In a post I wrote last September, I talked about the arm of the National Network of Youth Minister's youth missions component, called Youth Go Global. They sponsored a conference in Orlando in January where interested youth workers, missionaries and mission agencies got together to talk specifically about missions efforts with youth. Here is their summary of the conference titled Youth Missions Network Forum 2005. I wanted to go to this, but instead decided to spend my time away going to a Mosaic event, also in Orlando, about a week later.
Included on the page summary are pdf links to three breakout sessions that were held at the conference:
- Normalizing youth missions in the local church
- Mobilzing our youth for missions
- Reaching youth in other nations
I've downloaded all three documents and will plan on keeping them around as some good resource information.
The top of the first document states "A local church with youth missions as a normal part of its life and culture has addressed these six areas"
I would like to expand on each one of these and tell you where we are in each area.
1 - Leadership
We have made a significant investment in our culture by addressing the issue of leadership related to youth missions. My role, having been created in the past two years, is a big deal. I don't find many youth ministries with someone whose sole job is to do missions. In fact, I haven't found one person with my role. It's cool though.
I've also come to the understand that I need to build my own set of leaders. Our ministry is mature enough to where program teams and small group teams have kids who have graduated out of serving in those areas. SPACE needs to grow some leaders for the future.
It's a unique challenge because growing a mission team leader is not the same as growing a small group leader or someone that can write skits. I'm calling people to totally different tasks. Give up 10 days of your summer, 24x7, to travel, hang out, teach and challenge, and take full responsibility for a group of high school students, potentially in a foreign land. Have any bit of passion for sending kids all over the world? Loved having diarrhea in Haiti? Any takers?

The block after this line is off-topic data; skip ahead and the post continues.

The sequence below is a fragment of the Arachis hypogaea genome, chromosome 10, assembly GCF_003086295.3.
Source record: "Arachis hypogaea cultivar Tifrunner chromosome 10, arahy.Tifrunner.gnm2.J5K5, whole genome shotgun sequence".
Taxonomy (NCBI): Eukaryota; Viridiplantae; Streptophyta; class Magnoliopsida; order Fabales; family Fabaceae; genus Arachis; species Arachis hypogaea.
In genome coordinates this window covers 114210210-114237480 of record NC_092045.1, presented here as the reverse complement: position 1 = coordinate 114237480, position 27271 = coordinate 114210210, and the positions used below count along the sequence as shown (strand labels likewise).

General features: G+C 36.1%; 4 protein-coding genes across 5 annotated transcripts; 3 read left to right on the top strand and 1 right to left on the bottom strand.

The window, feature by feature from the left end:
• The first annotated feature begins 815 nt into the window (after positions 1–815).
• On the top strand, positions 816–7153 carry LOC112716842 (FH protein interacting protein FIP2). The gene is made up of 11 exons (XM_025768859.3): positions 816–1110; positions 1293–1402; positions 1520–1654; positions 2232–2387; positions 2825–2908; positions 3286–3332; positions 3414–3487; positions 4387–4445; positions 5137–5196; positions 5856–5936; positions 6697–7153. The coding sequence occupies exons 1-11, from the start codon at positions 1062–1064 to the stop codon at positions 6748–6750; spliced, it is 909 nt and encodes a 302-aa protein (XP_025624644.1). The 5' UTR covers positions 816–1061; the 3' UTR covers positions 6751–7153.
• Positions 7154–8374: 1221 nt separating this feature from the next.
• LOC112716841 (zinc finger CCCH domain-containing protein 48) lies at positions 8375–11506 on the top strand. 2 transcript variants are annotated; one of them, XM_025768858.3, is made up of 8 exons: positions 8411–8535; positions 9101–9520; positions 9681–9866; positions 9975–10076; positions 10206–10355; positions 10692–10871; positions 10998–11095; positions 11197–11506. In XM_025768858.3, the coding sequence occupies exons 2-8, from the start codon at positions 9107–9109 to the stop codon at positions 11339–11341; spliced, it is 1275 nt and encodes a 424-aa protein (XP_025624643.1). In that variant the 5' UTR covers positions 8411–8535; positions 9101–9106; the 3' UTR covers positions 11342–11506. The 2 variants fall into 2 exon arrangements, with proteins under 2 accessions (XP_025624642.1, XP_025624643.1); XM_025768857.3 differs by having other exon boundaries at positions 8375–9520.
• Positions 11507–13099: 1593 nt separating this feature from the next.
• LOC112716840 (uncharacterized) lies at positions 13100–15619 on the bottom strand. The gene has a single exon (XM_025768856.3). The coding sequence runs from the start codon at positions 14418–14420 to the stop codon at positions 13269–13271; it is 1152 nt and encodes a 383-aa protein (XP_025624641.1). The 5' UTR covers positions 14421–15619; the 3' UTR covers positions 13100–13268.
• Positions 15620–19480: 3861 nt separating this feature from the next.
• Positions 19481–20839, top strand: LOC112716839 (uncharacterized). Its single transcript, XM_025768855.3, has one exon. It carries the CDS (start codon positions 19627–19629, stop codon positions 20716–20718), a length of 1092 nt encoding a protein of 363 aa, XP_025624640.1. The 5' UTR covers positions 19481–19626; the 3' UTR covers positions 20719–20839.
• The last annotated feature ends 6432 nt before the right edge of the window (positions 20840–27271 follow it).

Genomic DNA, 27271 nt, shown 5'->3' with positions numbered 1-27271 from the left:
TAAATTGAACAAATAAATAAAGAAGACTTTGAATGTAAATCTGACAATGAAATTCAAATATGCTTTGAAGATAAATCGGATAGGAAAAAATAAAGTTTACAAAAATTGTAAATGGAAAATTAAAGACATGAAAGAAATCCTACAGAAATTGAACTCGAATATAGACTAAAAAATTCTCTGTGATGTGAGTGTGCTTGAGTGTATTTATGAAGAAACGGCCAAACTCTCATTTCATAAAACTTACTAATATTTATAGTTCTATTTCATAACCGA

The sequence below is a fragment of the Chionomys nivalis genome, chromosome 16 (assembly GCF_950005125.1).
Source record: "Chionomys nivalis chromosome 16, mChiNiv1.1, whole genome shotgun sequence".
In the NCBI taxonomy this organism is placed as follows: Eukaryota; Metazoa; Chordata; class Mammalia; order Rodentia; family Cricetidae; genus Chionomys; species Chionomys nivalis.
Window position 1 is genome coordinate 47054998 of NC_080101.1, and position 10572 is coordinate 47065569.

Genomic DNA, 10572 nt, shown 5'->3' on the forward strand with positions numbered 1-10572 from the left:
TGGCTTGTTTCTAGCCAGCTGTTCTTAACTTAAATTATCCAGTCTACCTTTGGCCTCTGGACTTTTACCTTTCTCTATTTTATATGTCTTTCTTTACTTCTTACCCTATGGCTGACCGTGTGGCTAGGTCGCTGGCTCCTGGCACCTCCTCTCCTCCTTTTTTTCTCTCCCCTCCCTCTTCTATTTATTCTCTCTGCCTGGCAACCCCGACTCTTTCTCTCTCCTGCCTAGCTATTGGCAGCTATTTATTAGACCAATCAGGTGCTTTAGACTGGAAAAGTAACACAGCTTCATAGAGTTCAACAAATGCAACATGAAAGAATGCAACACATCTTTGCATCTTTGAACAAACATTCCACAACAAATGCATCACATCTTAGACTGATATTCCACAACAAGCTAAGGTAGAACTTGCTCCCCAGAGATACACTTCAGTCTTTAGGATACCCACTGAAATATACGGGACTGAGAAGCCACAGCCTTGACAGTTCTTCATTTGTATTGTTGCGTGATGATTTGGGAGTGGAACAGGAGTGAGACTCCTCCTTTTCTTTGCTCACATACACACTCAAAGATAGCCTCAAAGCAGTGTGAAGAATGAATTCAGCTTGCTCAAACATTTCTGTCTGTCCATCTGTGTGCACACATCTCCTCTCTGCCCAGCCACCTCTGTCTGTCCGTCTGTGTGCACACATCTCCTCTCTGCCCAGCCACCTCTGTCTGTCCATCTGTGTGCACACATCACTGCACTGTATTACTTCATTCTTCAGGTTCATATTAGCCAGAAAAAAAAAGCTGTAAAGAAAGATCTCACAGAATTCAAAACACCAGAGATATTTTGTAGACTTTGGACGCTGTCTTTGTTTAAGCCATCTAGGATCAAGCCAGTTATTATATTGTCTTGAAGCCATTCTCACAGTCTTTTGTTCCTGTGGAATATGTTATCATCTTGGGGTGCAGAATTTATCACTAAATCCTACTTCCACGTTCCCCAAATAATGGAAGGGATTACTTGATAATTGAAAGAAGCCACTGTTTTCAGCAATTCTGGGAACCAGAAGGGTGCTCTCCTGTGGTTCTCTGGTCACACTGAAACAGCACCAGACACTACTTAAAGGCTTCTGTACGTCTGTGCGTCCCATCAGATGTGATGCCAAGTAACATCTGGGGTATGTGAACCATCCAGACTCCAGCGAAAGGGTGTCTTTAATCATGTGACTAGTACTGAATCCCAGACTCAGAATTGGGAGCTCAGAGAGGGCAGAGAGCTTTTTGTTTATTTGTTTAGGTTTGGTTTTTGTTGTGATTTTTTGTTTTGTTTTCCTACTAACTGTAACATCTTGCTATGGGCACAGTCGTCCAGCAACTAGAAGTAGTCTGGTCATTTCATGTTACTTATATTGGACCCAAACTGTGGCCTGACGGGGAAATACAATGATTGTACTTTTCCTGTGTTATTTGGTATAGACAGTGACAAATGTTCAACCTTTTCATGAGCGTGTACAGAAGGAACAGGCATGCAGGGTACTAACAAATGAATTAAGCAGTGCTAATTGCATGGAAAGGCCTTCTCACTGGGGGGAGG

2 - Intentional/Long Term View
So true. Our projects are intentional, ideally teaming up with someone who is in the other culture for the long haul. Even our launches (one day service projects) are intentional, and not just random acts of service. What inevitably happens is that people in the church ask us to do stuff just because we are youth. We firmly and politely say no.
3 - Training/Teaching
If you have read this for a while, you know I'm anal about training.
4 - Sending/Celebrating
Our middle school pastor has already set a Sunday morning in the summer for a sendoff. Very cool, he gets it. And last year, he felt bad that he didn't get it soon enough. And we have a big party when everyone comes home. We don't celebrate enough with kids that try something new.
5 - Opportunities
I'm trying on this one. The stark reality is that when you serve a ministry of hundreds of kids, taking a group to an urban child center in the city for an afternoon won't work. When huge numbers of kids sign up, it's easy to ruin a host ministry's witness. Same with a summer missions project. Hopefully, I don't become the bottleneck. That's why I have to be careful about kids that want to do their own thing.
6 - Resources/Communication
The www. The number of mission articles, newsletters, mission agencies, etc. is such an incredible resource. And I have a few books that I always give kids to read.
I like to think that SPACE has made a difference in light of these six areas. I believe we are on the road to making youth missions normal part of its life and culture.